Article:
‘It’s like multiple flu seasons simultaneously’

Medical Center working hard to prepare for COVID-19 winter
Deb Hill
News-Argus Managing Editor
Friday, October 23, 2020
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Annie Davis (left), acute care/OB manager at CMMC and Registered Nurse Marsha Zibell check patient records Thursday morning. Davis serves on the hospital’s Incident Command team, which has created a plan in case the facility sees a surge in COVID-19 patients.
Photo by Deb Hill

This week saw the number of COVID-19 cases spiking to the highest level yet, with over 900 new cases a day reported across the state, just as winter weather settles in. Add the traditional flu season on top of that, and medical professionals around the state are worried about whether the state has the resources that will be needed. This is especially true for hospitals, with several already being at maximum capacity.
With that in mind, a group of Central Montana Medical Center staff meets daily to discuss the local situation and to plan for what might be coming. This group, the Incident Command team, includes 16 of the hospital’s medical experts and department directors, including CEO and Incident Commander Cody Langbehn. On Thursday, Langbehn shared their plans with the News-Argus.
“I know some people say it [COVID] is just the flu so why make a big deal about it, but what we have is a highly infectious disease running through the country, at the same time as we are going into the traditional flu season. It’s like having multiple flu seasons all at the same time. It’s creating atypical needs, and we must be able to respond to the surges in patient load,” Langbehn said.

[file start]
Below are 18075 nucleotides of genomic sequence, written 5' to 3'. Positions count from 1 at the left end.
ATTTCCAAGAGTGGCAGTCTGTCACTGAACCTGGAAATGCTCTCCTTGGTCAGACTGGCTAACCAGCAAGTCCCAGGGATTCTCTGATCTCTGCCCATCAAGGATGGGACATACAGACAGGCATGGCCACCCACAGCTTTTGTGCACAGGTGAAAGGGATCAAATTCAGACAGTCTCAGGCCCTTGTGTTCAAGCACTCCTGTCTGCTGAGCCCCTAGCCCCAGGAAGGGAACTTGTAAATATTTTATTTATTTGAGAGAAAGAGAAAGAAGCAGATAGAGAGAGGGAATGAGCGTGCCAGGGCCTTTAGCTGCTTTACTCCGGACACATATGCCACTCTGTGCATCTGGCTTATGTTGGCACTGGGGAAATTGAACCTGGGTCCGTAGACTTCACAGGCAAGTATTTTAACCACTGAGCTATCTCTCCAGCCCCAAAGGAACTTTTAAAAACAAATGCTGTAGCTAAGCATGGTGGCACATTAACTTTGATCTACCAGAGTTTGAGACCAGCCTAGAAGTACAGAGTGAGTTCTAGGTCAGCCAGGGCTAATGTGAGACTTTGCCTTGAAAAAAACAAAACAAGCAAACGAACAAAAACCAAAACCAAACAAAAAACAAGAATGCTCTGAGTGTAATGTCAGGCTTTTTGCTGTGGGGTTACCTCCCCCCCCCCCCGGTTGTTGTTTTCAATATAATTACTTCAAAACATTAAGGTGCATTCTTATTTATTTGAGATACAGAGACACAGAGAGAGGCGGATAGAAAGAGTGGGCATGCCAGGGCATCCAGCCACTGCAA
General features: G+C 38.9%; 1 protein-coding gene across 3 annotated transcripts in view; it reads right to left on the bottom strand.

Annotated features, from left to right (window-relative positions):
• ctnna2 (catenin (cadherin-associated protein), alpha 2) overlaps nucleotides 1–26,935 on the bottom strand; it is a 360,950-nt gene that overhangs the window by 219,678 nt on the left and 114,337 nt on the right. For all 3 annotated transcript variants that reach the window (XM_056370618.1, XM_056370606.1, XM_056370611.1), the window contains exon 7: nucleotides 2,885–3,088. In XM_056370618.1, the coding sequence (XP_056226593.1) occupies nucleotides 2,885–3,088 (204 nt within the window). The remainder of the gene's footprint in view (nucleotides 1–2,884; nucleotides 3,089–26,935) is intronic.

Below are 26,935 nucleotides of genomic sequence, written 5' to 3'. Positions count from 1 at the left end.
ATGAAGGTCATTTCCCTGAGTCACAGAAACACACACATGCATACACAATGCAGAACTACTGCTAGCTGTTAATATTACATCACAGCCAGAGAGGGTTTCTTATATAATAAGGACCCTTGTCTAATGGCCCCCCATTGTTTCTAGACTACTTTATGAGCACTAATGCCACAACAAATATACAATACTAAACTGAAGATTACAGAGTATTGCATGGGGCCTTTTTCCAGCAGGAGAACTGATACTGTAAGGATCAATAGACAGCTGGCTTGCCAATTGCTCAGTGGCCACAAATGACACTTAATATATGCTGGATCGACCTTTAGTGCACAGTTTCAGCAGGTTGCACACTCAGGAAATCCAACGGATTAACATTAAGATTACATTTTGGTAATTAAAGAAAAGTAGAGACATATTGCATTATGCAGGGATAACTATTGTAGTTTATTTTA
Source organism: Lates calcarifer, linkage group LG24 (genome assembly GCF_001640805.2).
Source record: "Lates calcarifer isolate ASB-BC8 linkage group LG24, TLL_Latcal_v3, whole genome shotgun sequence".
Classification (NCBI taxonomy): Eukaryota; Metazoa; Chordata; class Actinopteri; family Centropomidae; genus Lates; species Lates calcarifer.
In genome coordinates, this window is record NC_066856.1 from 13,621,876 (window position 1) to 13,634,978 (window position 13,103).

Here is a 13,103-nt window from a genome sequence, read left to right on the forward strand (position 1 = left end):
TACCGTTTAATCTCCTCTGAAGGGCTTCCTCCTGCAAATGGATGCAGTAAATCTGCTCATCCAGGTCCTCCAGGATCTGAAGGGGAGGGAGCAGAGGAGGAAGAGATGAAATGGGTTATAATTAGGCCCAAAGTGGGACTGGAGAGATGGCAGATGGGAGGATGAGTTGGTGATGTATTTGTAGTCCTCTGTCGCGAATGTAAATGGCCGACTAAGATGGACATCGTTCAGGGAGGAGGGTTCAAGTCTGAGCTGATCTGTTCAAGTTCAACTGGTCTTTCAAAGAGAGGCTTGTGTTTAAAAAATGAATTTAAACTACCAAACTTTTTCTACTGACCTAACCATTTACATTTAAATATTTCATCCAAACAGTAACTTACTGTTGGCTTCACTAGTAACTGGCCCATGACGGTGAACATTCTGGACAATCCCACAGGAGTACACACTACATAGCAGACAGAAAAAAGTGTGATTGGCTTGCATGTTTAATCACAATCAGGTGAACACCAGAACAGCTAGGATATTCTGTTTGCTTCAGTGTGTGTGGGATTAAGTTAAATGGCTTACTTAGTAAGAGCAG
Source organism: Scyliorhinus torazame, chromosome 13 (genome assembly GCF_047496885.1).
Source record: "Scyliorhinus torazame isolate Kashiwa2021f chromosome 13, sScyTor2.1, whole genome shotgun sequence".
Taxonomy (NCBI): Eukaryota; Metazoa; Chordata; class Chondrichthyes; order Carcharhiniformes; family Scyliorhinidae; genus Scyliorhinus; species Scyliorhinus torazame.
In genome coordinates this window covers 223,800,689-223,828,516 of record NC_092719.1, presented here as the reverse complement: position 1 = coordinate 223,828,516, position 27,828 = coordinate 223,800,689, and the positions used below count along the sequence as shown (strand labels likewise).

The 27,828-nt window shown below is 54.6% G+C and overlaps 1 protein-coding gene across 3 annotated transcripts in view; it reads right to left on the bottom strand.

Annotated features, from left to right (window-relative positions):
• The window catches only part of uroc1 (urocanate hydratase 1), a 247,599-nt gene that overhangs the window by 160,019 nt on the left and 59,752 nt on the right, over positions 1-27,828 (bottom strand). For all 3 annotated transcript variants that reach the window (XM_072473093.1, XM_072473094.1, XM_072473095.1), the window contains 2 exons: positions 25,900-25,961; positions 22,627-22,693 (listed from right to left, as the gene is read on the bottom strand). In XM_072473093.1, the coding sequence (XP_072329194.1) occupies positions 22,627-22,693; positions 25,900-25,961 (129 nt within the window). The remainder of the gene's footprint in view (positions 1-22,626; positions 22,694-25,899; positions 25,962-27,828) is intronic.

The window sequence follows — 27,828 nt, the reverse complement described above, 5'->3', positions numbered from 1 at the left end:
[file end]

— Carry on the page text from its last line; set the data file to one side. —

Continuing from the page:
According to Langbehn, CMMC averages nine to 10 patients per day throughout the year.
“We have the resources in place to handle that volume,” Langbehn said.
But the COVID-19 pandemic is coming on top of that average. This past week the hospital, which is set up to reasonably handle up to four COVID-19 patients, already had three.
“Not only is the number of patients higher, but the work related to those cases is higher. A COVID patient needs a lot more resources than a typical patient,” Langbehn said. “We have to figure out how to respond with necessary staffing and equipment.”

Staffing shortages, surging numbers a concern
One of the biggest challenges for small, rural hospitals, including CMMC, is staffing.
“The labor market in Central Montana is extremely ugly,” Langbehn said. “We struggle to fill positions, such as nursing, environmental health or kitchen workers. We’ve had people apply who turned us down when they couldn’t find housing. With COVID, we also may have staff out due to being in quarantine.”
Langbehn said CMMC is working aggressively to fill positions, but so are all the other rural hospitals.
“We are competing with everyone else, nationwide, for the same resources,” Langbehn said. “That’s what keeps me up at night. If we get exponential growth [of COVID cases], if we go from three to six, we are going to be in a situation that impacts our ability to provide care. It doesn’t matter how many beds we have if we can’t staff them.”
Those are just some of the difficult issues CMMC’s Incident Command team is discussing while creating their “surge” plan.

Worst-case scenario
The Incident Command team’s planning has identified how CMMC will respond in the event the number of COVID patients rises above the current level.
“We can care for at most four COVID patients in isolation rooms with negative air pressure,” said Annie Davis, acute care/OB manager and the person in charge of staging for the Incident Command team. “If we have someone whose COVID case is very bad, if they need to be on a ventilator, we can get them to other hospitals. Billings and Great Falls are typically our first transfer locations.”